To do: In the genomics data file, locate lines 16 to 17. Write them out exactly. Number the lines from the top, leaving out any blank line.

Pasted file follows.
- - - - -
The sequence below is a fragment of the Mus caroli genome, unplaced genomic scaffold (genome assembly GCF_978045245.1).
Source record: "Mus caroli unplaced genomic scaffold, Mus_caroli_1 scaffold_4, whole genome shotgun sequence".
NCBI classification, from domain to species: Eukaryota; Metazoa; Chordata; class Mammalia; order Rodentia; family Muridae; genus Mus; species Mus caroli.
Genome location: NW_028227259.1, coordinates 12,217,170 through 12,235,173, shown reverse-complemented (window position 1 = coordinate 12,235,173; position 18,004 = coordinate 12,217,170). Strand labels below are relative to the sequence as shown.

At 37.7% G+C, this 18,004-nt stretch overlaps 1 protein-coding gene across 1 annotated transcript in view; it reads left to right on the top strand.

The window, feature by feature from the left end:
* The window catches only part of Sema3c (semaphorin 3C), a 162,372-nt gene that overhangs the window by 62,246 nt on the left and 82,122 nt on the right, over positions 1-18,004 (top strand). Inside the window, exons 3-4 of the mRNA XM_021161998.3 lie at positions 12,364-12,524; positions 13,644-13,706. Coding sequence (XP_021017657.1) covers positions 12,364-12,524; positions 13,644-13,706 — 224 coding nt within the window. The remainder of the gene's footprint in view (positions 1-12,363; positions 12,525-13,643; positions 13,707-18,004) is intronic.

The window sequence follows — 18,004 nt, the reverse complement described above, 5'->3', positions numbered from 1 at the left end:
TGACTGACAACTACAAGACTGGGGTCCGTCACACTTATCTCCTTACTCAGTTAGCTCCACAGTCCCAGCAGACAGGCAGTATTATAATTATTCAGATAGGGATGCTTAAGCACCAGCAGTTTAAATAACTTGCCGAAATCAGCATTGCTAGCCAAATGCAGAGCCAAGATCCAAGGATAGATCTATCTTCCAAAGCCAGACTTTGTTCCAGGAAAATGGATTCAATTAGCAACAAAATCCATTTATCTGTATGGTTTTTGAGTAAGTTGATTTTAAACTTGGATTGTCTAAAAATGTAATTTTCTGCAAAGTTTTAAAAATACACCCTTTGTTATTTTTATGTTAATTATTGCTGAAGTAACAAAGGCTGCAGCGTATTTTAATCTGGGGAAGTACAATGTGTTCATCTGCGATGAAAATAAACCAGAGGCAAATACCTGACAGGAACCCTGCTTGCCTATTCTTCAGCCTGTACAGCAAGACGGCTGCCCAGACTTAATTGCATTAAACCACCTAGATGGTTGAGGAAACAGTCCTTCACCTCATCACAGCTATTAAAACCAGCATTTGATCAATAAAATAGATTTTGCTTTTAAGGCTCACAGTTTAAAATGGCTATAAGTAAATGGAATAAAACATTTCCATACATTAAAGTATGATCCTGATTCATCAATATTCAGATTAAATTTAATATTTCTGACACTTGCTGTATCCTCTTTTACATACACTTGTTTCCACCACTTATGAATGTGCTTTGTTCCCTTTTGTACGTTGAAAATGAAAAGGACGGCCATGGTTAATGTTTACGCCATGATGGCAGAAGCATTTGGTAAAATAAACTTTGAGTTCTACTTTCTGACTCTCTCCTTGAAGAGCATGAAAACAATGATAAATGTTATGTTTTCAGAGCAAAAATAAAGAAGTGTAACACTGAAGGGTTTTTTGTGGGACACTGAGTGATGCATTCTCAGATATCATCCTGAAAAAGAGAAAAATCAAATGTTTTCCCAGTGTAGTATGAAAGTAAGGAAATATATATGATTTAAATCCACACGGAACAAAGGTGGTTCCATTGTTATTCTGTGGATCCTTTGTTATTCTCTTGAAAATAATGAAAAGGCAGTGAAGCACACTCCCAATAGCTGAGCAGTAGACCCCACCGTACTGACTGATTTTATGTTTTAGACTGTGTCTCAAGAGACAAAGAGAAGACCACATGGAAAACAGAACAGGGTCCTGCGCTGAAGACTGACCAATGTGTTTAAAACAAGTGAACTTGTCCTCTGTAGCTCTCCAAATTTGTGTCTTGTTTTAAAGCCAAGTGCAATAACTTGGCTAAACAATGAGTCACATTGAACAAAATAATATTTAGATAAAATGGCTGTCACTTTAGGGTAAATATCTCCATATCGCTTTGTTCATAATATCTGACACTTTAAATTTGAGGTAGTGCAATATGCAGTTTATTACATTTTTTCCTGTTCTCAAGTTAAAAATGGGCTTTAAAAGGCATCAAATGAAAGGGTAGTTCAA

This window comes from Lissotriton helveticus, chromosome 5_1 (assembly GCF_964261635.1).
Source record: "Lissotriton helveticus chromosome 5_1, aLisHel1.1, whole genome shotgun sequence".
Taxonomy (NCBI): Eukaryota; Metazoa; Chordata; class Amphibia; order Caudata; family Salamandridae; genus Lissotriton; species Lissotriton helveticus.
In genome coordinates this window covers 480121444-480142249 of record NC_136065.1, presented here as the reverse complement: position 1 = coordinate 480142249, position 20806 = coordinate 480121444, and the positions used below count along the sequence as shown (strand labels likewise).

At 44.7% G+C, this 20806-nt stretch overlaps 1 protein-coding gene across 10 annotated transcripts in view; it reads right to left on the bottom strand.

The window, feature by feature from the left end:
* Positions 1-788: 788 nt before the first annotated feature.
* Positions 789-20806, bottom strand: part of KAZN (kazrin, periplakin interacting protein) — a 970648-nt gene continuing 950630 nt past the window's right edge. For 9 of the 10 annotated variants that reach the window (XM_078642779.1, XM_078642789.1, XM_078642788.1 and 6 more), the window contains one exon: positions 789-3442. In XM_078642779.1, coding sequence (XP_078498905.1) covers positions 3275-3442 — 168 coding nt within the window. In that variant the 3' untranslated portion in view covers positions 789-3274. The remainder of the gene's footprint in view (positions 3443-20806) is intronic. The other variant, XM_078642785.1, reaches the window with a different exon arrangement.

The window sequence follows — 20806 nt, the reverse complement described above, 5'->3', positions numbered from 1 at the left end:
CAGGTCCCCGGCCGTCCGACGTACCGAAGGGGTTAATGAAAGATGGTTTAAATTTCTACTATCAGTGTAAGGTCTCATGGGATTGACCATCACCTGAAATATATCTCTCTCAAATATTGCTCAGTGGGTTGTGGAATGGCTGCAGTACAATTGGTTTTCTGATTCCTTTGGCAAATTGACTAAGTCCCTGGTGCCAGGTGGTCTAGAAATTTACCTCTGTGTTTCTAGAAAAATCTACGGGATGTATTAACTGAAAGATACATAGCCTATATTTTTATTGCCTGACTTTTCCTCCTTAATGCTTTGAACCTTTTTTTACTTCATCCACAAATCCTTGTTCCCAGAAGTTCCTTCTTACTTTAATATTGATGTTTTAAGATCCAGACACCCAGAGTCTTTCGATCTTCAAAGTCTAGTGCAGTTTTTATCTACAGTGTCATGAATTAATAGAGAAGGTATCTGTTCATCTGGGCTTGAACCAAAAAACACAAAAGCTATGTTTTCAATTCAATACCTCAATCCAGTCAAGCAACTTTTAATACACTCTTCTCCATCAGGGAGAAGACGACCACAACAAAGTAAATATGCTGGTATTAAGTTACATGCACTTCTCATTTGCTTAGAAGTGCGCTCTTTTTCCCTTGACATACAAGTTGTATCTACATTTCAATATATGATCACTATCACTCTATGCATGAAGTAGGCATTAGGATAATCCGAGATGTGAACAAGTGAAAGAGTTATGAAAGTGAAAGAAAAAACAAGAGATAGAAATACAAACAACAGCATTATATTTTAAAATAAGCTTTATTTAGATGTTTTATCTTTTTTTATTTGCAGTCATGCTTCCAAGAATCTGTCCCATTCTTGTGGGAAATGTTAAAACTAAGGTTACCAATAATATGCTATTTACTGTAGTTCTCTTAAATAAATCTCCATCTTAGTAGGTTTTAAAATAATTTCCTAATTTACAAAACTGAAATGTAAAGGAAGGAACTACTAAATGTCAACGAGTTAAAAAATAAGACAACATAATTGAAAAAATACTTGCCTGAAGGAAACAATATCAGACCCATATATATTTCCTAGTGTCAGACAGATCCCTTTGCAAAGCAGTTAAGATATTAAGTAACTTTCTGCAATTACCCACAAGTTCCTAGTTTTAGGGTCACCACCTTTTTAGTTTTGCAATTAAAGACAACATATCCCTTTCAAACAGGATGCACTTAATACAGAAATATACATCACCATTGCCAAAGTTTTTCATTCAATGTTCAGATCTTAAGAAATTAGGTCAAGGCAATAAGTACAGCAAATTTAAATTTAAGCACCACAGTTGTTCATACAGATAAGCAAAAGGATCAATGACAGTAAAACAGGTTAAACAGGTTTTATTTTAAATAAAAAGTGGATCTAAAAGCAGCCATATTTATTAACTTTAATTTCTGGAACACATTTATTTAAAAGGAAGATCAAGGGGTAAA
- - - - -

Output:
* Positions 1-788: 788 nt before the first annotated feature.
* Positions 789-20806, bottom strand: part of KAZN (kazrin, periplakin interacting protein) — a 970648-nt gene continuing 950630 nt past the window's right edge. For 9 of the 10 annotated variants that reach the window (XM_078642779.1, XM_078642789.1, XM_078642788.1 and 6 more), the window contains one exon: positions 789-3442. In XM_078642779.1, coding sequence (XP_078498905.1) covers positions 3275-3442 — 168 coding nt within the window. In that variant the 3' untranslated portion in view covers positions 789-3274. The remainder of the gene's footprint in view (positions 3443-20806) is intronic. The other variant, XM_078642785.1, reaches the window with a different exon arrangement.